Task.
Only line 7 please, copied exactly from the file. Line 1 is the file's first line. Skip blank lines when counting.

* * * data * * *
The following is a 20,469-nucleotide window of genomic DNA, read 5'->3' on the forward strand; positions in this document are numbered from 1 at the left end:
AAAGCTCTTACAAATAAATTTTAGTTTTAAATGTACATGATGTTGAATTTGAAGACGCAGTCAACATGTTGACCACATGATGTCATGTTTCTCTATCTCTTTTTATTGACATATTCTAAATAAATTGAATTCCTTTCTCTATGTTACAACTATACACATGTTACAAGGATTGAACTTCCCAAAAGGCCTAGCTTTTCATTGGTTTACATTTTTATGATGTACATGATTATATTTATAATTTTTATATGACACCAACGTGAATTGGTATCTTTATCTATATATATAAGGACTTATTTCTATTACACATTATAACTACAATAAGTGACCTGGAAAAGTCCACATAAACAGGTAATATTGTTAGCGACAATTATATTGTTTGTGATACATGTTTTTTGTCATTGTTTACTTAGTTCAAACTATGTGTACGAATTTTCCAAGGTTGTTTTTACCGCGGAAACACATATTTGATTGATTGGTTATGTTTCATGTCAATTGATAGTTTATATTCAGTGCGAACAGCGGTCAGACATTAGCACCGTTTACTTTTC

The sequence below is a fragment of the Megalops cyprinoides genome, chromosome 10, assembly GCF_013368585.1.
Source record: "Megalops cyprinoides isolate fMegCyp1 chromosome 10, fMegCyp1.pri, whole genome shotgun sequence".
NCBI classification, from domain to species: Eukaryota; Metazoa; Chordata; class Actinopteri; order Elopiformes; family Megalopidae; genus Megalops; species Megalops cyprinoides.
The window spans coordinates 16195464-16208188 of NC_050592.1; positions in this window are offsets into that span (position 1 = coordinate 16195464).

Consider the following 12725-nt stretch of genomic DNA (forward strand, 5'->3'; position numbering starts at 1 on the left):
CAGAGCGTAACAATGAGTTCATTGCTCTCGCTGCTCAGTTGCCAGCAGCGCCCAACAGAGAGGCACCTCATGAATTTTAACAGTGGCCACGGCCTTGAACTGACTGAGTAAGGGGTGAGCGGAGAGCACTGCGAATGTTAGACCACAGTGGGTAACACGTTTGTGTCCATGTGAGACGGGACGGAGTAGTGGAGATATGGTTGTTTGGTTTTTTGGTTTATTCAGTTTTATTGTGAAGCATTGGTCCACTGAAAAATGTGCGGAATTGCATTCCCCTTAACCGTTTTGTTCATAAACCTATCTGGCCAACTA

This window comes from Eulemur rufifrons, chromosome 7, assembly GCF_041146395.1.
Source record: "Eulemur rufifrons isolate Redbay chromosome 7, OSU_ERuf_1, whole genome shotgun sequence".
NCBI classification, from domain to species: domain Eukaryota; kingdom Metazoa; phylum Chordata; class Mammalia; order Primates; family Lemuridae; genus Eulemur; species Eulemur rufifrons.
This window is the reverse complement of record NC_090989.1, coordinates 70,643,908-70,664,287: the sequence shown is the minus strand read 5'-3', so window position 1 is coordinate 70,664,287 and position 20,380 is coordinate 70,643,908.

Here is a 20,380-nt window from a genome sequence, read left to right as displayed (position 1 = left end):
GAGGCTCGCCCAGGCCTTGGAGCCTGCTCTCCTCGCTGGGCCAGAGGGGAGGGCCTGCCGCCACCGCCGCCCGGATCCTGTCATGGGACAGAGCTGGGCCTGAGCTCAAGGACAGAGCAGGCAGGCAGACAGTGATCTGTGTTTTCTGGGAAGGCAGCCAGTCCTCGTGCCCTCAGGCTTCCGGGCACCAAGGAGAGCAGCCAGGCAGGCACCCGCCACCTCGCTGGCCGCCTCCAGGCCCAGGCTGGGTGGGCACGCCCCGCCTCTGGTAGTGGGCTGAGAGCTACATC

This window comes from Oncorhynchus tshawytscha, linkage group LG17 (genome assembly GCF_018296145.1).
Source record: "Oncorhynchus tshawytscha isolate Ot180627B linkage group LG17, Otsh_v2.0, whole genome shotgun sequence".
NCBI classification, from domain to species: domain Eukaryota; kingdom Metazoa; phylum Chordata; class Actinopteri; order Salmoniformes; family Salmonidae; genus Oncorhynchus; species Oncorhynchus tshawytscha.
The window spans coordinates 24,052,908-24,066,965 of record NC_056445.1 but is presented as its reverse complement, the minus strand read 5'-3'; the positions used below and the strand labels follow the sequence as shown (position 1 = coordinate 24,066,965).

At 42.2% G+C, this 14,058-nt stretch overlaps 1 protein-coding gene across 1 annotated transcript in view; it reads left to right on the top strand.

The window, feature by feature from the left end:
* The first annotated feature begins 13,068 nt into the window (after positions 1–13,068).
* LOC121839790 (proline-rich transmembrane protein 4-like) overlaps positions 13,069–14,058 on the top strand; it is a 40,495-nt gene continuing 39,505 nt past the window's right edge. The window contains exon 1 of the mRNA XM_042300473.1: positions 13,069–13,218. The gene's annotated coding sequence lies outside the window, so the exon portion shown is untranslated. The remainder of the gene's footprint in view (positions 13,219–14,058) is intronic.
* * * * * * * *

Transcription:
Consider the following 12725-nt stretch of genomic DNA (forward strand, 5'->3'; position numbering starts at 1 on the left):